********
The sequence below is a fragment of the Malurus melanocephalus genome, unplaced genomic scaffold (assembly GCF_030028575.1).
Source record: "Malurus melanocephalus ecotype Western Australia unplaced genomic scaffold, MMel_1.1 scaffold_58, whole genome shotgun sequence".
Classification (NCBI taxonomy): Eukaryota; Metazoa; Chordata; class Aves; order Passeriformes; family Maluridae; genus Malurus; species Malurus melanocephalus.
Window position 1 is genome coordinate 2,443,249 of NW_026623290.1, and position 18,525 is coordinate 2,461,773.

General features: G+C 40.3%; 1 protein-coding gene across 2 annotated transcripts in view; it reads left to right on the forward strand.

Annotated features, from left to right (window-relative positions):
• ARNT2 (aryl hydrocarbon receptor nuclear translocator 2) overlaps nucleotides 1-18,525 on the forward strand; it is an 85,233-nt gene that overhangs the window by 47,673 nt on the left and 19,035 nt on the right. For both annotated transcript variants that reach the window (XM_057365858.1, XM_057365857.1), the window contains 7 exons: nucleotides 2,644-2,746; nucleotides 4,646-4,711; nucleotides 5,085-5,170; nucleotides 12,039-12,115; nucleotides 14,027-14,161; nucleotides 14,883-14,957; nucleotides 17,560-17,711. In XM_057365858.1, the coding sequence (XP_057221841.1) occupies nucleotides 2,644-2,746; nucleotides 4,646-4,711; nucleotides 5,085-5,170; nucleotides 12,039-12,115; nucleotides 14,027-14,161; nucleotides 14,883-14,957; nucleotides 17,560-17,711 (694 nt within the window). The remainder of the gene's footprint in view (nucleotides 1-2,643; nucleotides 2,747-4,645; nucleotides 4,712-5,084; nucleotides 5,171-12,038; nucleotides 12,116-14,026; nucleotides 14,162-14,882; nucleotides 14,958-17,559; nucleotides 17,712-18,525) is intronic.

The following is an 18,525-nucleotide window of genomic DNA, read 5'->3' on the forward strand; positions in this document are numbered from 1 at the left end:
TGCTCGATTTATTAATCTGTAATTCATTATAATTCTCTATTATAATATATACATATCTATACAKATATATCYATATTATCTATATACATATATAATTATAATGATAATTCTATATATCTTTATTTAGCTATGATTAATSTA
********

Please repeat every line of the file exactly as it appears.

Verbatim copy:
The sequence below is a fragment of the Malurus melanocephalus genome, unplaced genomic scaffold (assembly GCF_030028575.1).
Source record: "Malurus melanocephalus ecotype Western Australia unplaced genomic scaffold, MMel_1.1 scaffold_58, whole genome shotgun sequence".
Classification (NCBI taxonomy): Eukaryota; Metazoa; Chordata; class Aves; order Passeriformes; family Maluridae; genus Malurus; species Malurus melanocephalus.
Window position 1 is genome coordinate 2,443,249 of NW_026623290.1, and position 18,525 is coordinate 2,461,773.

General features: G+C 40.3%; 1 protein-coding gene across 2 annotated transcripts in view; it reads left to right on the forward strand.

Annotated features, from left to right (window-relative positions):
• ARNT2 (aryl hydrocarbon receptor nuclear translocator 2) overlaps nucleotides 1-18,525 on the forward strand; it is an 85,233-nt gene that overhangs the window by 47,673 nt on the left and 19,035 nt on the right. For both annotated transcript variants that reach the window (XM_057365858.1, XM_057365857.1), the window contains 7 exons: nucleotides 2,644-2,746; nucleotides 4,646-4,711; nucleotides 5,085-5,170; nucleotides 12,039-12,115; nucleotides 14,027-14,161; nucleotides 14,883-14,957; nucleotides 17,560-17,711. In XM_057365858.1, the coding sequence (XP_057221841.1) occupies nucleotides 2,644-2,746; nucleotides 4,646-4,711; nucleotides 5,085-5,170; nucleotides 12,039-12,115; nucleotides 14,027-14,161; nucleotides 14,883-14,957; nucleotides 17,560-17,711 (694 nt within the window). The remainder of the gene's footprint in view (nucleotides 1-2,643; nucleotides 2,747-4,645; nucleotides 4,712-5,084; nucleotides 5,171-12,038; nucleotides 12,116-14,026; nucleotides 14,162-14,882; nucleotides 14,958-17,559; nucleotides 17,712-18,525) is intronic.

The following is an 18,525-nucleotide window of genomic DNA, read 5'->3' on the forward strand; positions in this document are numbered from 1 at the left end:
TGCTCGATTTATTAATCTGTAATTCATTATAATTCTCTATTATAATATATACATATCTATACAKATATATCYATATTATCTATATACATATATAATTATAATGATAATTCTATATATCTTTATTTAGCTATGATTAATSTA